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The wrong way to reboot a server

In my day, I did plenty of hardware maintenance in the field. In fact, the only time one of my bosses ever saw me at work, I was swapping out failed memory in a server.

“How’d you know it needed to be done?” he asked.

“It told me.” That’s why I always loved HP Proliant servers. My boss looked confused at my answer but didn’t ask me to elaborate.

But not all of my field maintenance always went quite so smoothly.One day I had to do some very minor maintenance on a Dell 1U or 2U server, probably something like a Poweredge 2650. I think it was purely cosmetic, like switching out a slot cover so all of the slot covers would match when a general toured the datacenter. Someone suggested I do the work with the server still powered on, to avoid downtime.

Popping the cover off a server with the power going is never a good idea, but an order is an order and I was a contractor, and the second-most junior contractor in the office at that.

Against my better judgment, I popped the cover off the server and resolved to be very careful. My coworker, Marcus, assisted me. He was the most junior contractor in the office.

The server had a card plugged into one of its expansion slots. I remember it being a video card, but a network card would have made more sense. The cosmetic work I had to do required me to remove one screw and then replace it. No big deal. But of course, under pressure, I fumbled the screw.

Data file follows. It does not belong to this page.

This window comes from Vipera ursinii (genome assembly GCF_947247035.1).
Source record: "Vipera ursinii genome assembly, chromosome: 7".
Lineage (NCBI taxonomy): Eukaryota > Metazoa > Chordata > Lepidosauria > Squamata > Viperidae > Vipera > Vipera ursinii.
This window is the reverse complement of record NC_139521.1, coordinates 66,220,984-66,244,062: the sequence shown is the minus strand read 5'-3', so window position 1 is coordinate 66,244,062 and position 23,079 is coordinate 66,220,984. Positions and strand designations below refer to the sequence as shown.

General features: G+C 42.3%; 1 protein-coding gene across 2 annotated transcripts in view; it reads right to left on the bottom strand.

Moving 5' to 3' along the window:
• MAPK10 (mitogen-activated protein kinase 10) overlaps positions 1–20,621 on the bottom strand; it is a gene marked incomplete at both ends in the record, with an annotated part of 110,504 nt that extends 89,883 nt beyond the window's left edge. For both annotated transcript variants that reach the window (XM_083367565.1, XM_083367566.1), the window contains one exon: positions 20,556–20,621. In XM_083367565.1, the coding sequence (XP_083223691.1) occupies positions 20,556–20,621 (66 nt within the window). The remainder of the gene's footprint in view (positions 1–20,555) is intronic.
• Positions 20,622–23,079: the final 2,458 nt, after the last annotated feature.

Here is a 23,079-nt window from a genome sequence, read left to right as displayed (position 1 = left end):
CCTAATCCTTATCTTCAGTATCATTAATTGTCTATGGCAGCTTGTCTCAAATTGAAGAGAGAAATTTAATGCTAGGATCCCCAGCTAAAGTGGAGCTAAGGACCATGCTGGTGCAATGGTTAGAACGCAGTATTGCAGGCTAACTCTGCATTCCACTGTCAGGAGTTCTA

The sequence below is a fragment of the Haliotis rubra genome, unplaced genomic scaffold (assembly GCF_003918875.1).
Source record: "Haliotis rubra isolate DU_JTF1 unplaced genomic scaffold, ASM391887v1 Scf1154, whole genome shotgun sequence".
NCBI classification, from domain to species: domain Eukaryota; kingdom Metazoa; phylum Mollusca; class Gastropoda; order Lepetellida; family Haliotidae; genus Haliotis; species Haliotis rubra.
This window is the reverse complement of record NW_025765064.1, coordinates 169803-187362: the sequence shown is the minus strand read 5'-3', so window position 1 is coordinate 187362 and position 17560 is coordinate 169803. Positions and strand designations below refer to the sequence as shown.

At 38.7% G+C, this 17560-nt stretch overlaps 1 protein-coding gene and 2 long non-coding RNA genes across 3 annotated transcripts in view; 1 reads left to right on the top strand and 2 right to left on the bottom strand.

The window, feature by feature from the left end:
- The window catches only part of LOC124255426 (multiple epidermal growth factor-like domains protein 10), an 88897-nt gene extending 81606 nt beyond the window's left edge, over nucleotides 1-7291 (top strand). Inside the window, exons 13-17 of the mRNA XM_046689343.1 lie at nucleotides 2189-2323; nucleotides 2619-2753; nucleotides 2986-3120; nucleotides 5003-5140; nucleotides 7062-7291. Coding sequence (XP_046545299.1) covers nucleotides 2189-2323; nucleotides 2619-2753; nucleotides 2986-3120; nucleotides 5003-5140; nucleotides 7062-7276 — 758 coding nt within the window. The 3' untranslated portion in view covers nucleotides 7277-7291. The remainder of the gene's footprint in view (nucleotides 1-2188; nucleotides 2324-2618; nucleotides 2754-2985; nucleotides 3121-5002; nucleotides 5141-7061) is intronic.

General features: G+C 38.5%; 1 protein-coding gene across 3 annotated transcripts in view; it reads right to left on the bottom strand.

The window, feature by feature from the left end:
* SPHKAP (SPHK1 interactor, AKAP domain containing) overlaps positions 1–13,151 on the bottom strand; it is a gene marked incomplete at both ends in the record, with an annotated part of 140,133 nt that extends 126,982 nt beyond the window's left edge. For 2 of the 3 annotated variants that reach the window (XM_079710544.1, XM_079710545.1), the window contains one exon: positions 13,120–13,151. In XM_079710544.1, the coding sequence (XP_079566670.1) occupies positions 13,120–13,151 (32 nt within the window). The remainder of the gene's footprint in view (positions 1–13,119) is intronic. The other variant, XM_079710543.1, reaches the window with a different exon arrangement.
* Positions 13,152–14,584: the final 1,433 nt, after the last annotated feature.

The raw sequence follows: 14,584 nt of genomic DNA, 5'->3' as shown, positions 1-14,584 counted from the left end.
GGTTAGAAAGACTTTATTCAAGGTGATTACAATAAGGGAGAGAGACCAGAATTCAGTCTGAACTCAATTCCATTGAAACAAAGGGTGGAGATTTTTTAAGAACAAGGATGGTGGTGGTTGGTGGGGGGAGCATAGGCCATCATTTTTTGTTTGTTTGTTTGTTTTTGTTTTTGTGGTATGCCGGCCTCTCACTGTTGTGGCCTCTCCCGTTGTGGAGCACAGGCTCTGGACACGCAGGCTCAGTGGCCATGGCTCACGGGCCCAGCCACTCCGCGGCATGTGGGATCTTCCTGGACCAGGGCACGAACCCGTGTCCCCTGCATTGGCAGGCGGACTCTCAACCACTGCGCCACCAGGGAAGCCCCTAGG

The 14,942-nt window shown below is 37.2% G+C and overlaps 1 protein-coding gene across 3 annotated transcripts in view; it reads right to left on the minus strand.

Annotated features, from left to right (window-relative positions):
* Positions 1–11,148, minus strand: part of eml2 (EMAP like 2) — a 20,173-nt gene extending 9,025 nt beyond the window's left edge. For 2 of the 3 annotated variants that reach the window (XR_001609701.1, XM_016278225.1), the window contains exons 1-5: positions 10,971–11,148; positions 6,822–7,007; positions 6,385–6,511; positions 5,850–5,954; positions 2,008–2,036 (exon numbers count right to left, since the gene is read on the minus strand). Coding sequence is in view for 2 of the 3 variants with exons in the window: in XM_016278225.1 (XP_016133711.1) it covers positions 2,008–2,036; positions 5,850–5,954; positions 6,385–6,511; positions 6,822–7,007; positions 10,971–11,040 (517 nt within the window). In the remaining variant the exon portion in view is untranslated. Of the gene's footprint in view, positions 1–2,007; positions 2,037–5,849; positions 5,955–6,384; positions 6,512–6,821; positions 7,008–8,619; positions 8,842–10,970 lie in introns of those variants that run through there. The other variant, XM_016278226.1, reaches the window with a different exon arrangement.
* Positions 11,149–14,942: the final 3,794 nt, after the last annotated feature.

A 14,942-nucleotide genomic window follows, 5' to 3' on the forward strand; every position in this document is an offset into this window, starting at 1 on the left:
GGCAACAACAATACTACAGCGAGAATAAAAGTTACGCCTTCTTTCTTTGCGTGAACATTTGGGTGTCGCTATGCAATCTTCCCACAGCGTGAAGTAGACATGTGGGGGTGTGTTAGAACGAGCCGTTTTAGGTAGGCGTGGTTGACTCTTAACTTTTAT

I watched the screw fall from my hand onto the card, slowly, seemingly taking 100 years. Marcus and I reached out to catch it, but we were too slow. The screw struck the card. I looked at Marcus. Marcus looked at me. We expected a loud pop and some smoke and some disciplinary action.

Beep! The Dell rebooted. Marcus and I both glanced over at the screen and watched the server POST. This is a little worse than using the reboot command instead of init 6.

So then, with our uptime blown, we shut down the server and we did the work properly, with the server off. Then I replaced the cover and powered the server back up. It worked fine. Knowing that place, it’s probably still in service.

Marcus and I never told anyone about our little mishap, but we didn’t change any more slot covers either. If any of the servers were mismatched, the general was just going to have to live with it.

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